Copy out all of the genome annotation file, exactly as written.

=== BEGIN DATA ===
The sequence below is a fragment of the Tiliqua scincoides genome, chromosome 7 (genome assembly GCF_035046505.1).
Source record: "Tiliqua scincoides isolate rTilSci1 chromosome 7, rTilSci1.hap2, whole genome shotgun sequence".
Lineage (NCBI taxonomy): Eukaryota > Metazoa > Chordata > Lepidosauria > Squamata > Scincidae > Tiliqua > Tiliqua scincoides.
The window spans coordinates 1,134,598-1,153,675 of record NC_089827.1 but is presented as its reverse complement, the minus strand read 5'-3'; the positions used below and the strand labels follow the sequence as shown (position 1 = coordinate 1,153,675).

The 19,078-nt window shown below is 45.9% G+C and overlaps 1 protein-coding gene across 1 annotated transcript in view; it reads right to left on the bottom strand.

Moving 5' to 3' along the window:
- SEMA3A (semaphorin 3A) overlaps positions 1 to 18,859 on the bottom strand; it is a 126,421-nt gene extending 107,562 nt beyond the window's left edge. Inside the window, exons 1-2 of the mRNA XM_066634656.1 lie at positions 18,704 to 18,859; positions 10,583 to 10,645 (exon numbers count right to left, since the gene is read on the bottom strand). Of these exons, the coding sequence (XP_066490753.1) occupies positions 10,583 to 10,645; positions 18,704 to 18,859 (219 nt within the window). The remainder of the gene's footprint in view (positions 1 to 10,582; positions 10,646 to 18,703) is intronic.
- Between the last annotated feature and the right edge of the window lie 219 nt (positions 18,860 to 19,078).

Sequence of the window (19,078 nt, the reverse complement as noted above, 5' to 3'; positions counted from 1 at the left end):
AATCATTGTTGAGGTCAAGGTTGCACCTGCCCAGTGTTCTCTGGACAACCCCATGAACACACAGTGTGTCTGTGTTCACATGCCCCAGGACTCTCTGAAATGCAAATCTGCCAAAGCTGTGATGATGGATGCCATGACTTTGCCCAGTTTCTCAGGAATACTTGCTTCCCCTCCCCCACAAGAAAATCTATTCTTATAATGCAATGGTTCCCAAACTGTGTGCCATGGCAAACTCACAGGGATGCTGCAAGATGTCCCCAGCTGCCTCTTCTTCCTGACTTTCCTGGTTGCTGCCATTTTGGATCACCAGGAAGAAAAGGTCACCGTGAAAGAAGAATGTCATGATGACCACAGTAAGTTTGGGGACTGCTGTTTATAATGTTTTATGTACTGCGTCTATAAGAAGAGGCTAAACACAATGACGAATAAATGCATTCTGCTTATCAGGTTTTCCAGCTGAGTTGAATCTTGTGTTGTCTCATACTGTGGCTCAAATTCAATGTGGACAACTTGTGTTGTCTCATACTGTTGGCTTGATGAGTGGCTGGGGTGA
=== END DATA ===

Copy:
The sequence below is a fragment of the Tiliqua scincoides genome, chromosome 7 (genome assembly GCF_035046505.1).
Source record: "Tiliqua scincoides isolate rTilSci1 chromosome 7, rTilSci1.hap2, whole genome shotgun sequence".
Lineage (NCBI taxonomy): Eukaryota > Metazoa > Chordata > Lepidosauria > Squamata > Scincidae > Tiliqua > Tiliqua scincoides.
The window spans coordinates 1,134,598-1,153,675 of record NC_089827.1 but is presented as its reverse complement, the minus strand read 5'-3'; the positions used below and the strand labels follow the sequence as shown (position 1 = coordinate 1,153,675).

The 19,078-nt window shown below is 45.9% G+C and overlaps 1 protein-coding gene across 1 annotated transcript in view; it reads right to left on the bottom strand.

Moving 5' to 3' along the window:
- SEMA3A (semaphorin 3A) overlaps positions 1 to 18,859 on the bottom strand; it is a 126,421-nt gene extending 107,562 nt beyond the window's left edge. Inside the window, exons 1-2 of the mRNA XM_066634656.1 lie at positions 18,704 to 18,859; positions 10,583 to 10,645 (exon numbers count right to left, since the gene is read on the bottom strand). Of these exons, the coding sequence (XP_066490753.1) occupies positions 10,583 to 10,645; positions 18,704 to 18,859 (219 nt within the window). The remainder of the gene's footprint in view (positions 1 to 10,582; positions 10,646 to 18,703) is intronic.
- Between the last annotated feature and the right edge of the window lie 219 nt (positions 18,860 to 19,078).

Sequence of the window (19,078 nt, the reverse complement as noted above, 5' to 3'; positions counted from 1 at the left end):
AATCATTGTTGAGGTCAAGGTTGCACCTGCCCAGTGTTCTCTGGACAACCCCATGAACACACAGTGTGTCTGTGTTCACATGCCCCAGGACTCTCTGAAATGCAAATCTGCCAAAGCTGTGATGATGGATGCCATGACTTTGCCCAGTTTCTCAGGAATACTTGCTTCCCCTCCCCCACAAGAAAATCTATTCTTATAATGCAATGGTTCCCAAACTGTGTGCCATGGCAAACTCACAGGGATGCTGCAAGATGTCCCCAGCTGCCTCTTCTTCCTGACTTTCCTGGTTGCTGCCATTTTGGATCACCAGGAAGAAAAGGTCACCGTGAAAGAAGAATGTCATGATGACCACAGTAAGTTTGGGGACTGCTGTTTATAATGTTTTATGTACTGCGTCTATAAGAAGAGGCTAAACACAATGACGAATAAATGCATTCTGCTTATCAGGTTTTCCAGCTGAGTTGAATCTTGTGTTGTCTCATACTGTGGCTCAAATTCAATGTGGACAACTTGTGTTGTCTCATACTGTTGGCTTGATGAGTGGCTGGGGTGA